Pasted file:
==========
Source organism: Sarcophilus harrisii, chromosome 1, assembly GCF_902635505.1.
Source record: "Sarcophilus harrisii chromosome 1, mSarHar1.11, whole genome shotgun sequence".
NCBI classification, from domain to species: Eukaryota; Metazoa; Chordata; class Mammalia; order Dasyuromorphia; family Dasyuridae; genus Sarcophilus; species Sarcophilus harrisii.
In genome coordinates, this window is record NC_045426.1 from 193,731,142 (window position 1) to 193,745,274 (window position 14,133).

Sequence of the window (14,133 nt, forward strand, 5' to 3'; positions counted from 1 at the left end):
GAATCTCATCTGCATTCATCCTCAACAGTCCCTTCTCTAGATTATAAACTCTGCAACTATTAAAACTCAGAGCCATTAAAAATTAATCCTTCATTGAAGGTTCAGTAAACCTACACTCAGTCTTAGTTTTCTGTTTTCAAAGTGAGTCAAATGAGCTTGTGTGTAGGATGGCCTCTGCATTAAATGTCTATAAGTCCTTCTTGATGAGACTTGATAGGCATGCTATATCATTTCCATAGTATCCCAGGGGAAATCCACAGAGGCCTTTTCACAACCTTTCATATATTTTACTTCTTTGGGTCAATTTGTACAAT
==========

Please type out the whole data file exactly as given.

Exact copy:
Source organism: Sarcophilus harrisii, chromosome 1, assembly GCF_902635505.1.
Source record: "Sarcophilus harrisii chromosome 1, mSarHar1.11, whole genome shotgun sequence".
NCBI classification, from domain to species: Eukaryota; Metazoa; Chordata; class Mammalia; order Dasyuromorphia; family Dasyuridae; genus Sarcophilus; species Sarcophilus harrisii.
In genome coordinates, this window is record NC_045426.1 from 193,731,142 (window position 1) to 193,745,274 (window position 14,133).

Sequence of the window (14,133 nt, forward strand, 5' to 3'; positions counted from 1 at the left end):
GAATCTCATCTGCATTCATCCTCAACAGTCCCTTCTCTAGATTATAAACTCTGCAACTATTAAAACTCAGAGCCATTAAAAATTAATCCTTCATTGAAGGTTCAGTAAACCTACACTCAGTCTTAGTTTTCTGTTTTCAAAGTGAGTCAAATGAGCTTGTGTGTAGGATGGCCTCTGCATTAAATGTCTATAAGTCCTTCTTGATGAGACTTGATAGGCATGCTATATCATTTCCATAGTATCCCAGGGGAAATCCACAGAGGCCTTTTCACAACCTTTCATATATTTTACTTCTTTGGGTCAATTTGTACAAT